10. No, the problem is when people (not you) don't know or don't understand that sometimes vaccines aren't effective and still blame any and all cases of VP diseases on the unvaccinated. Sure, let's work on developing safer, more effective vaccines. But meanwhile, we shouldn't be trying to scare people into getting vaccines that aren't even effective. And let's acknowledge the real reasons why we still have outbreaks of VPDs in highly-vaccinated populations.
  11. https://www.scientificamerican.com/article/baboon-study-reveals-new-shortcoming-of-pertussis-vaccine/ You're misunderstanding how the vaccine works. Pertussis is a bacteria, but it's actually a toxin that the bacteria produce that causes all the nasty symptoms of pertussis. The vaccine protects you (the recipient of the vaccine) from the side effects of the toxin. But if you, as a vaccinated individual, are exposed to the pertussis bacteria, you can still be infected with it, you just won't have any symptoms. The baboon study showed that vaccinated baboons, when exposed to pertussis, didn't get sick. But they did have active infections and they were still able to spread it to other individuals. If you have pertussis and you're sick and you know it, you stay away from babies. If you have pertussis and you don't know it, because the vaccine is preventing you from having symptoms, you don't know to stay away from the babies.
  12. And Quill, you mentioned pertussis-- I don't have time to find you a bunch of links or research right now (I should probably homeschool some kids today!) but the pertussis vaccine does not stop the spread of pertussis. There was recently a baboon study that showed, because of the way the vaccine works, that vaccinated individuals still spread pertussis, they just do it asymptomatically. Considering how dangerous pertussis is for infants, I find it really disturbing that they are pushing booster shots for anyone who is going to be around babies when it's not going to protect them.
  13. This is a really interesting study.... It should be noted that the DTP was removed from the market here in the US, though I believe it is still given in other countries. https://www.ebiomedicine.com/article/S2352-3964(17)30046-4/abstract The DTP vaccine reduced the number of deaths from those specific diseases, but actually increased the number of deaths from other causes. There is other research showing how vaccines can prime your immune system to have the wrong kind of immune response, so that when you are exposed to other diseases you are actually less likely to be able to fight them off. I don't post this in an attempt to prove anything, but just to show how complicated and diverse this conversation about vaccines needs to be. Sure, we can show that vaccines reduce mortality for the diseases they prevent, but at what cost? Are there unintended long-term side effects? And if there are, who is looking for them?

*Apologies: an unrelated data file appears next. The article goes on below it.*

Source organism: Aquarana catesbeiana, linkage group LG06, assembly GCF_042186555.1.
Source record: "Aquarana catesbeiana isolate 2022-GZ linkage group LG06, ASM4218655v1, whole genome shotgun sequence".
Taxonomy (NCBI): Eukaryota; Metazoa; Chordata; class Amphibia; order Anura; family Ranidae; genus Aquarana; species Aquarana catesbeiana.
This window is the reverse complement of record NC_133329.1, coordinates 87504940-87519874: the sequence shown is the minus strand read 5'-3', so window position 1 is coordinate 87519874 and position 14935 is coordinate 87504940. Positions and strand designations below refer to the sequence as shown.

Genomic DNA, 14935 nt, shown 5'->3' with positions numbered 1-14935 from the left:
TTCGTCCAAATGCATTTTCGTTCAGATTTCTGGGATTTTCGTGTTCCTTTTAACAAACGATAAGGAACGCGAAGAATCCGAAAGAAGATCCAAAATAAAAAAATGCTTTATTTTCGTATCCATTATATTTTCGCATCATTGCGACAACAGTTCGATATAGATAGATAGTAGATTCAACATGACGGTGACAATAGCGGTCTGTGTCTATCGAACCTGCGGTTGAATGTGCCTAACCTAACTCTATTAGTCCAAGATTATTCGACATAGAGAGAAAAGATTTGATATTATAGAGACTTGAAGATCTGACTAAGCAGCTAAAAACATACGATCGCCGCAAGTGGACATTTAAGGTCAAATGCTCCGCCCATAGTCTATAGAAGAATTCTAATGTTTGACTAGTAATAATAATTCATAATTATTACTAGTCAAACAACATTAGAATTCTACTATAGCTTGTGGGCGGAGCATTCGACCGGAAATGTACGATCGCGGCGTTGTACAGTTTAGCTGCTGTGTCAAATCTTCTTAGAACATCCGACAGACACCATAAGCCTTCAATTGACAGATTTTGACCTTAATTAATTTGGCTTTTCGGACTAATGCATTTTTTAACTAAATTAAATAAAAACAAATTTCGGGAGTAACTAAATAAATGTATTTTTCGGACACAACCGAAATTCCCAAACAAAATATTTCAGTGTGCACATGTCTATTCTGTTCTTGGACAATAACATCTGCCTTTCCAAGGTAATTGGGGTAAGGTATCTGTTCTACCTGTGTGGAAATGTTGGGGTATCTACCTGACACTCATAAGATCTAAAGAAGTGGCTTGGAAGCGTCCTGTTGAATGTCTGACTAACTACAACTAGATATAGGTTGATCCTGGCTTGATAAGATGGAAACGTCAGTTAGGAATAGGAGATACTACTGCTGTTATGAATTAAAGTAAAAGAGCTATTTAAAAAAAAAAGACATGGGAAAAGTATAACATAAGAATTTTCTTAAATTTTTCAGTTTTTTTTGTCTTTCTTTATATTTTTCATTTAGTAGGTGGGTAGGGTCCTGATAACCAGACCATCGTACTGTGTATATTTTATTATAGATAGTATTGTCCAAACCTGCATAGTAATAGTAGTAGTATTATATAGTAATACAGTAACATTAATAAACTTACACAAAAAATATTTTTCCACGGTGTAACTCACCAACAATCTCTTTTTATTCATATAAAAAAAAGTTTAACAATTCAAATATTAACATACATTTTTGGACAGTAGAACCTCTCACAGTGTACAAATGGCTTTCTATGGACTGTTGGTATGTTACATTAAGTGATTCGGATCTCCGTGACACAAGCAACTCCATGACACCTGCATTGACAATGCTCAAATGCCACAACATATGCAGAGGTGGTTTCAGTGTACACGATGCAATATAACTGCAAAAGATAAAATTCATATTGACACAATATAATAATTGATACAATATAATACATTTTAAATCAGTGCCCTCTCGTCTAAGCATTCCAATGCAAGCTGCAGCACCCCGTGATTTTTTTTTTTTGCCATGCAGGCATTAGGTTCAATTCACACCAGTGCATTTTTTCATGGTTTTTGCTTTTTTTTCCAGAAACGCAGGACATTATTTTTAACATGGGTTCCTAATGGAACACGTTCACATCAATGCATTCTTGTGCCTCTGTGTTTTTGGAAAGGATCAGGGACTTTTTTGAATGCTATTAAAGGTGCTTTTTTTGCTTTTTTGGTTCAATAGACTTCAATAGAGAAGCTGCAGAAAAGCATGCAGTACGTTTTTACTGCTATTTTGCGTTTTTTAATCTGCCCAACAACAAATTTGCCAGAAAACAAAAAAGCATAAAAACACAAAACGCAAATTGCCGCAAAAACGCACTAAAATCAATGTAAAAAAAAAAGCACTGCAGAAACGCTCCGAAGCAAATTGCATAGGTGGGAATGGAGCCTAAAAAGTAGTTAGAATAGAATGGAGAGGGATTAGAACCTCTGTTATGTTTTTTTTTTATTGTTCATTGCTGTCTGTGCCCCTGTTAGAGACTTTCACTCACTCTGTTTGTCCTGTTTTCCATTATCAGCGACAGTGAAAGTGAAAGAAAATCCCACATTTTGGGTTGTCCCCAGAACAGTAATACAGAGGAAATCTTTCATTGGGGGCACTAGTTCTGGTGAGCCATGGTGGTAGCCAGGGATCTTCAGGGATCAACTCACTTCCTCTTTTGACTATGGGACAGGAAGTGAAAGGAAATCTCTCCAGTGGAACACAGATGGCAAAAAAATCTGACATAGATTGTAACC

14. No, there has to be more to it than just that these sickly kids with chronic illnesses would have died anyway before vaccines. These autoimmune diseases and chronic illnesses have risen too quickly for such a simple explanation. As someone mentioned, we do need better reporting of adverse reactions and better safety studies. It's well-known that safety studies for vaccines are short-- they track adverse reactions for days or a couple weeks, but they are not looking at overall health outcomes in the long-term. We really need those studies done and we need to be able to hold pharm companies accountable so that they are required to produce the safest products possible. Right now they have no liability and no reason to improve their products.
  15. Mortality rates have decreased for a lot of reasons besides just vaccines. Kids were dying of all sorts of diseases we don't vaccinate for but they aren't today. In fact, mortality rates for even the VPDs were in serious decline before their respective vaccines were introduced. Scarlett fever, which we have never vaccinated for, killed a lot of kids. But mortality rates for Scarlett fever dropped dramatically even before widespread use of antibiotics. We owe a lot to improved sanitation, nutrition and medical care. Not to say vaccines haven't done anything, but they are certainly given more credit than they deserve. Children that were dying of VPDs 150 years ago would not be dying today thanks to improved nutrition and medical care. While we have worked to eliminate these childhood illnesses, we've also seen a dramatic rise in chronic illnesses, including autoimmune diseases. I think there are a lot of reasons for that, and I won't pretend to blame it on any one thing, but from the research I have read, vaccines are certainly contributing to the problem. The CDC's website contains a warning for people with immune system problems (I can't remember their exact wording) with regards to getting the MMRV. This is not some fringe science, but a growing awareness that vaccines come with unintended side effects. I have said this before, but the loudest and usually most well-researched voices coming from the anti-vaxxers (or more appropriately named ex-vaxxers) are parents who followed the CDC schedule and watched their children suffer because of it. I have been doing vaccine research since before my oldest was born. There was research then linking vaccines to autoimmune diseases. But I went along, believing I had a societal responsibility to contribute and to vaccinate my kids. Then when my 23 month old developed an autoimmune disease it totally changed my perspective for ME and for MY FAMILY. At that point I wasn't trying to make decisions based on hypothetical what-ifs. Regardless of whatever caused my daughter to have an autoimmune response, it effects the way I make future decisions. Once you have one autoimmune disease you are statistically more likely to develop another. So do I keep rolling those dice again and again with vaccines knowing what I know about how they effect the immune system? It's a really hard decision.
×
×
  • Create New...